If you’re the director of a limited company, you’ve probably heard of this type of loan – but you might not know exactly what a director’s loan could mean for you and your business.
Director’s loans can help you cover short-term personal expenses, but they can also lead to cash flow issues and heavy tax penalties for your company if used routinely.
In this easy-to-follow guide, Finance Rate will explain exactly what a director’s loan is, your tax obligations, and guidelines to follow to avoid causing problems for your company.
What is a director’s loan?
If you’re the director of a limited company, you can borrow money from the company using a director’s loan.
The government website defines a director’s loan as money taken from your company that is not:
- a salary, dividend or expense repayment
- money you’ve previously paid into or loaned the company
You will eventually have to repay the borrowed money back into the company, so director’s loans are typically used only to cover short-term or one-off expenses.
Another type of director’s loan involves the director lending money to the company, to help with start-up costs or alleviate cash flow issues, for example. In this case, the director is owed money from the company and can withdraw the money without implications at any time.
In what circumstances can I borrow money from my company?
Director’s loans can be taken out when you need immediate access to additional funds to cover unexpected personal expenses.
There is no legislation that dictates what you can and cannot use a director’s loan for – however, it’s important to remember that the money still belongs to the company and will have to be paid back in full within nine months and one day of the company’s year-end to avoid heavy tax penalties.
Only take out a director’s loan as a last resort if you need immediate access to additional personal funds, and consider whether other short-term loan options might be more appropriate first.
How much can I borrow?
There is no legal limit to how much money you can borrow from your company.
However, make sure you carefully consider how much the company can actually afford to lend you, and how long it can manage without this money. Failure to do this could cause cash flow problems for your company.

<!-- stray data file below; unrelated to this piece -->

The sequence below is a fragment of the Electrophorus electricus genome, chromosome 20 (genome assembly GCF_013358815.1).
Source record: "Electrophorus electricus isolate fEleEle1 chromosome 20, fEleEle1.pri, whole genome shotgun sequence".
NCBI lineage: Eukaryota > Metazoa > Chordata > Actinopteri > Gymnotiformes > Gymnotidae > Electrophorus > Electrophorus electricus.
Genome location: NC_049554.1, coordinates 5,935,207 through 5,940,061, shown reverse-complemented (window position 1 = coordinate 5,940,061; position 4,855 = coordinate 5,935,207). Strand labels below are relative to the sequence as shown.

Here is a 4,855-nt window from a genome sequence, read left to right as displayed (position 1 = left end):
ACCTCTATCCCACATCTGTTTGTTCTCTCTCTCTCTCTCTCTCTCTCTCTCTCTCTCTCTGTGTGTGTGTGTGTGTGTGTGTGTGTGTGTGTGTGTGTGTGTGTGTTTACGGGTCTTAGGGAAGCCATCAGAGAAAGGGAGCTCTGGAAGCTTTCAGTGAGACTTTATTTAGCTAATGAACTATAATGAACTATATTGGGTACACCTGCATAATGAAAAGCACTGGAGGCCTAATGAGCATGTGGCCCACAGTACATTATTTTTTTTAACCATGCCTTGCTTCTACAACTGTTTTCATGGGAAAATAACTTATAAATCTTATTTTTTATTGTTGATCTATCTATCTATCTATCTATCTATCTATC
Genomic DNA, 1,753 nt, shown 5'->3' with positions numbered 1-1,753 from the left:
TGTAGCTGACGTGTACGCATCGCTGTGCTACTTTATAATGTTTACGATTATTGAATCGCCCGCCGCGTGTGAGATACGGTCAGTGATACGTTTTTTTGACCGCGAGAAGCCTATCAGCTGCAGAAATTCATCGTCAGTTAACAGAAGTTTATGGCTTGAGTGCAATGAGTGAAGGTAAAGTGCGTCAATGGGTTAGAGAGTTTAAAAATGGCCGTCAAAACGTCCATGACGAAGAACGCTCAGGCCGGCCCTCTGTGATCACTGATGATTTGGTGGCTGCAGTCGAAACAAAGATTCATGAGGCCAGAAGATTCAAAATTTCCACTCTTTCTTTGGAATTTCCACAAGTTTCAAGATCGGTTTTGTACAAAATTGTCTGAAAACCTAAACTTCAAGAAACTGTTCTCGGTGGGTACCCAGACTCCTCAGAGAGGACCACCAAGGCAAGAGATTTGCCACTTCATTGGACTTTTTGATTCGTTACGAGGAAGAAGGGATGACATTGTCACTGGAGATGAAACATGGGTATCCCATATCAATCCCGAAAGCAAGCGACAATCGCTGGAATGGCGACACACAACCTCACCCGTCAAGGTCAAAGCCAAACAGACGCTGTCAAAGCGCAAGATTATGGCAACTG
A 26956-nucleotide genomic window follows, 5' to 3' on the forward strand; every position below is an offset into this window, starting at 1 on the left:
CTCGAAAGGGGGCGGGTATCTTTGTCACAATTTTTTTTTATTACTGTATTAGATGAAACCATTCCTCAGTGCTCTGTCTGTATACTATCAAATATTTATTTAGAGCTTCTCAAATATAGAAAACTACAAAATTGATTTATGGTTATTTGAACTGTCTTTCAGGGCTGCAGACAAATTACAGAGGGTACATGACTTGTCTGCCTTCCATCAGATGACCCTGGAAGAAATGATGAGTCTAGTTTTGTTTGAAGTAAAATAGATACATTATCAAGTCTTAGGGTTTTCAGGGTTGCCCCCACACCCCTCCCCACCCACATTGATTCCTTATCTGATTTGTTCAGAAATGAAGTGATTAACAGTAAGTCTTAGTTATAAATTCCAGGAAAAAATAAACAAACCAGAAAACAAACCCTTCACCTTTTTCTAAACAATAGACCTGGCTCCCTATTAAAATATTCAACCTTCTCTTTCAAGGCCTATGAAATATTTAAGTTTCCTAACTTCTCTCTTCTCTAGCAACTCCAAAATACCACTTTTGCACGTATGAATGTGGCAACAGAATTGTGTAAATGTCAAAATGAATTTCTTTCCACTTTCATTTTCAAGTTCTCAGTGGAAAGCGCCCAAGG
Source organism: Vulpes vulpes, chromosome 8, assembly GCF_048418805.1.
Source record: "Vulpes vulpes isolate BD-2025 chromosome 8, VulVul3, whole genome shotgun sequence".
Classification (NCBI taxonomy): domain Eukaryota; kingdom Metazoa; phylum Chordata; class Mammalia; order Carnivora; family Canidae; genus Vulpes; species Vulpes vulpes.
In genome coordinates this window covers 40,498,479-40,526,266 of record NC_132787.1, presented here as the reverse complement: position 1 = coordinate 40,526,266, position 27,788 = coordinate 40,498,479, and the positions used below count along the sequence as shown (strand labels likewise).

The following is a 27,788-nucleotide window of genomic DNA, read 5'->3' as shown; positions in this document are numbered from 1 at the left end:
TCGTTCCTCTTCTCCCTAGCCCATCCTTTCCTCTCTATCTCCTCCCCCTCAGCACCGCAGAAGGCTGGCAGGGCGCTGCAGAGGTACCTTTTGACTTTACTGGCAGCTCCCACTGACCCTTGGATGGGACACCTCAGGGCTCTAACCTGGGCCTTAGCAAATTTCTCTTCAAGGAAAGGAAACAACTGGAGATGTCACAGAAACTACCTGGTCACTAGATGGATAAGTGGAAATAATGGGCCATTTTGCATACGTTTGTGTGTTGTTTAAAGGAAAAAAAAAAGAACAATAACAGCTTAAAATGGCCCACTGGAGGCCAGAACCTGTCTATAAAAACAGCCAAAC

You should also bear in mind that any loan of £10,000 or more will automatically be treated as a ‘benefit in kind’ and must be reported on your self-assessment tax return.
What’s more, you may have to pay tax on the loan at the official rate of interest. For director’s loans of £10,000 or more, you should therefore seek the approval of the shareholders before withdrawing money from the company.
What is a director’s loan account?
You must keep track of all the money you either borrow from or lend to your company in your director’s loan account (DLA).
If the company owes you money, then the account will be in credit. However, if you owe money to the company, then the DLA will be overdrawn.
Be aware that shareholders may become concerned if your DLA is overdrawn for long periods of time. You should aim to ensure that it is in credit or at zero most of the time.
Do I have to pay tax on a director’s loan?
You may need to pay tax if your DLA is overdrawn at the date of your company’s year-end. If the entire director’s loan is paid back within nine months and one day of the company’s year-end, you won’t have to pay any tax.
Any overdue payment of a director’s loan will be subject to an additional Corporation Tax charge. The rate for the 2023/24 tax year is 33.75%, which is the higher rate of dividend tax.
You can claim this tax back once the loan is fully repaid – however, this can be a long and difficult process.
What happens if I owe my company money?
If you owe £10,000 or more, the total loan amount is classed as a benefit in kind. You will need to record it at the end of the tax year on Form P11D as it will be liable to both personal and company tax.
As a general rule, you should make sure that shareholder approval is given before withdrawing more than £10,000 from the company. Although this is not a legal requirement, it’s a good idea to ensure that everyone is comfortable with your decision to take out a director’s loan.
What happens if my company owes me money?
Your company will not pay any Corporation Tax on money you personally lend to it, and you can withdraw the full amount from the company at any time.
If you charge any interest on the borrowed amount, this will be classed as a business expense for the company and personal income for you. You must declare the interest amount as income on your self-assessment and will be taxed accordingly.
Director’s loans: Key takeaways
If you’re considering borrowing money from or lending money to your company, here are the key things you need to remember:
- Only take out a director’s loan when absolutely necessary – be sure to explore other short-term loan options first
- Repay your director’s loan within nine months and one day of the company year-end to avoid heavy tax penalties
- Aim to borrow less than £10,000 – director’s loans are generally unsuitable for large expenses
- If you do borrow £10,000 or more, you must report it on your self-assessment tax return and the company must treat it as a benefit in kind
- Do not allow your DLA to be overdrawn for extended periods
Director’s loans are tricky to navigate, so should only ever be used as a last resort. If you’re in need of a short-term loan, remember that there are other options available that could be more suitable for you.
That’s where Finance Rate comes in – we provide no-nonsense information on all things finance to help you make well-informed financial decisions.
Check out our complete loans guide to learn more about the options that are out there.